The last day of the symposium ties with Day 1 as the most impactful day of the symposium, for me. Rachel M. Sullivan, from Oregon State University presented on a comparison she worked on with Elaine L. Pederson about Western College’s dress styles from 1949 to 1957. Kimberly Chrisman Campbell, Jo Paoletti, and Petra Slinkard held a panel discussion entitled Beyond Material Culture: Sources for Scholarship. As a student I took away from the presentation and panel tools on how to analyze sources.
Sullivan presented her methods for analyzing dress at Western College, which relied mostly on photographs from magazine editorials and yearbooks. Strong content analysis was her framework all of her sources were print related sources which is a skill that is not emphasized to students. Her completed work to date has resulted in a survey of 1950s women’s dress. Sullivan also has a formula for content analysis to either move forward or backward in the timeline to survey other styles of dress. When talking with her Sullivan is eager to expand her search to more regions in the same time period.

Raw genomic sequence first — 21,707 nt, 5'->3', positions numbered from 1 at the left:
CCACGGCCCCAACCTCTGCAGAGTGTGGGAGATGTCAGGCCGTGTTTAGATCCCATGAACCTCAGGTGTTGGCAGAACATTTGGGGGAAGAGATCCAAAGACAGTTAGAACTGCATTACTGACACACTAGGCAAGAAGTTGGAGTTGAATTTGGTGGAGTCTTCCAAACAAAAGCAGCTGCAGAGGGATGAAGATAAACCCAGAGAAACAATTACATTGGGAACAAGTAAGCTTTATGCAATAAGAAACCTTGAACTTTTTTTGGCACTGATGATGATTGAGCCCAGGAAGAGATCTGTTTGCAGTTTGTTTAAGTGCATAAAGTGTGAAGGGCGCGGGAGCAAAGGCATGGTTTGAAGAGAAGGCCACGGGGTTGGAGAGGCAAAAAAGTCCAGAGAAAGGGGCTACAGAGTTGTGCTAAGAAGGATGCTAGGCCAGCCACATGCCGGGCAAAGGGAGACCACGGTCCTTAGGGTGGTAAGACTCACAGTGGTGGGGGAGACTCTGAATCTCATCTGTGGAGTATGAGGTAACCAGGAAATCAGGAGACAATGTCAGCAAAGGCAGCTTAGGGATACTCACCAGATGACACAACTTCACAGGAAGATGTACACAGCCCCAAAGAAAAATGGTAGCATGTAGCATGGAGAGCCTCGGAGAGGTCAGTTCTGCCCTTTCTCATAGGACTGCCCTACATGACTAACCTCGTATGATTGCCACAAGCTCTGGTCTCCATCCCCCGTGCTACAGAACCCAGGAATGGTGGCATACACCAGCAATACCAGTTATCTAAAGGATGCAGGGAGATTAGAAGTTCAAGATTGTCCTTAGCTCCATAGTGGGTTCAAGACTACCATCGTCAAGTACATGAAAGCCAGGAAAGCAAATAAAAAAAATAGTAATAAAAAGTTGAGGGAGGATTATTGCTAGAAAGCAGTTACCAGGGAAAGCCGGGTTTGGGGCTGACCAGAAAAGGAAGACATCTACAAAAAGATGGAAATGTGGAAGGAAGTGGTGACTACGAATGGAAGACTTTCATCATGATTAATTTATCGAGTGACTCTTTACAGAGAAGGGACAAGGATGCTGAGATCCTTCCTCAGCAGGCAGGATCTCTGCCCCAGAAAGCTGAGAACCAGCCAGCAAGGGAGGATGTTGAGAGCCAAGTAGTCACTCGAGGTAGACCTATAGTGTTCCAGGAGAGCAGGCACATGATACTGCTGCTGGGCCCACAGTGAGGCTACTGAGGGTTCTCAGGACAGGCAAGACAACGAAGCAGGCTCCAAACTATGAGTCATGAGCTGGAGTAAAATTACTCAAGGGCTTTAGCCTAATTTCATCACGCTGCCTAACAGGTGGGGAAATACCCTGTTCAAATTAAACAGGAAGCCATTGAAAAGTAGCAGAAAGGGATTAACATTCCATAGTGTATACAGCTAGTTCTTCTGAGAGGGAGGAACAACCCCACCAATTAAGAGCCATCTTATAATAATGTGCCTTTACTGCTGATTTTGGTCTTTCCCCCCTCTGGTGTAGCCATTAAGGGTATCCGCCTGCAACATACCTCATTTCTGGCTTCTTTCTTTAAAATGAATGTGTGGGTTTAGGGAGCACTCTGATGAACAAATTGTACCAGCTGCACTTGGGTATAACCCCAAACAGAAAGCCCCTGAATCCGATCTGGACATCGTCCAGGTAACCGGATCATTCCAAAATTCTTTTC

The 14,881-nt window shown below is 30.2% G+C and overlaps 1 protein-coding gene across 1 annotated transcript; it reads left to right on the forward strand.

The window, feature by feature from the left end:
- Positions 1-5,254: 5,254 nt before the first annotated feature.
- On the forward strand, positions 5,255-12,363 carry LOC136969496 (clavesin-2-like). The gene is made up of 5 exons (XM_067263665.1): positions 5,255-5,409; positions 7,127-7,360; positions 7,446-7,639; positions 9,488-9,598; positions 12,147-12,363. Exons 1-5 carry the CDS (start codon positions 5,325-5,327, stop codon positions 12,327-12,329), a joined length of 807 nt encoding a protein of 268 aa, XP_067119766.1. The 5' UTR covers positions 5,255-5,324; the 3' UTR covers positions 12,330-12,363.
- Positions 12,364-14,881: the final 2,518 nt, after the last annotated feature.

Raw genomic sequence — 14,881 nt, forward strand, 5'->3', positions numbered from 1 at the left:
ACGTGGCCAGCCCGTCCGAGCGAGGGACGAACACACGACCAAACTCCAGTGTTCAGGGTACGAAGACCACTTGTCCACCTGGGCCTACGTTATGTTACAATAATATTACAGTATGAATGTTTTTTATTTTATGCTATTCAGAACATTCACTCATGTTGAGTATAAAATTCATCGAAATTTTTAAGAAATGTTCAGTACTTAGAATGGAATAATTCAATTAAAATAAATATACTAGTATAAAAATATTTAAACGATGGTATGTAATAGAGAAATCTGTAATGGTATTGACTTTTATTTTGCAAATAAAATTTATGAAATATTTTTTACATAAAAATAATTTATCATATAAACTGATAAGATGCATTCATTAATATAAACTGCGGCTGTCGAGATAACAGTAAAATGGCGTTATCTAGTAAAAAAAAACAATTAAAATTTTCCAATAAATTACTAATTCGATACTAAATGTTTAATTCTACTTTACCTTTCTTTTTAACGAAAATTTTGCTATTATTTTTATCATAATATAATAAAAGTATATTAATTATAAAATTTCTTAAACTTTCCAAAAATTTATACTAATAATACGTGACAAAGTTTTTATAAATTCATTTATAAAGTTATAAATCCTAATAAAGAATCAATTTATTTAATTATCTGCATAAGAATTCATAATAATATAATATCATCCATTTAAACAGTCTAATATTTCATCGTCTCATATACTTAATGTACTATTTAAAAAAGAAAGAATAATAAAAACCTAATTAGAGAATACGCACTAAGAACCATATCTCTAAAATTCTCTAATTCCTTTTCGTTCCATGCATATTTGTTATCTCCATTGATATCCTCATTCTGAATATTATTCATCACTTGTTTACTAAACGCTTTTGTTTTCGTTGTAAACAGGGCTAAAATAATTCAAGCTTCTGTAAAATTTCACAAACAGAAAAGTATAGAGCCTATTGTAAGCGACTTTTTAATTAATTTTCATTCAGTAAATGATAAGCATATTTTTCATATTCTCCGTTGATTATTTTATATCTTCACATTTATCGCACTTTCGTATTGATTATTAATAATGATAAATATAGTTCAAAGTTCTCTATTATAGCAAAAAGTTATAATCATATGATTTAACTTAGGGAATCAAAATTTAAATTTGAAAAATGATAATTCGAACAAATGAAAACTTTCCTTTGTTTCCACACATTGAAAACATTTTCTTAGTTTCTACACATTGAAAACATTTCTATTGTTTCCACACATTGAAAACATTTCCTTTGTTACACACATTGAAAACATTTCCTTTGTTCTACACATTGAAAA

Campbell (an independent scholar), Paoletti (professor and lecturer), and Slinkard (Chicago History Museum) emphasized a depolarization in the way scholars use garments/ accessories and print sources. The arguments made by the presenters included the idea that garments and accessories may not be available to you as a scholar, does that make your work less valid? Does focusing on a specific designer or rich individual limit the scope of dress/costume study? How does access, student vs. independent scholar vs. museum professional, restrict study? The roundtable discussion was lively, the participants and presenters had strong opinions. And while most of the questions were not resolved, as a student observing the interactions between scholars was very eye opening. Many participants saw a strong necessity to think of the garment and then other sources while others agreed that every source that supports the scholars argument should be valued equally. If the roundtable did nothing else, it inspired conversation about changes that could be made to how we think about sources.
The final day was bittersweet. This was my first introduction to many contributors to dress and costume scholarship. Reading an article or book by a contributor is not the same as interacting with them in person. I met students from other programs like NYU, University of Rhode Island, and … who were passionate and as wide eyed as I was. I interacted with founding members and veteran scholars as well as museum professionals that were as new to the CSA as I was. I want to encourage any student to attend the CSA or any other symposium/conference because interacting with knowledge in real time is worth the ticket price. While there is always room for improvement in any organization, overall the words I would use to describe my experience are warm, inspiring, and fun.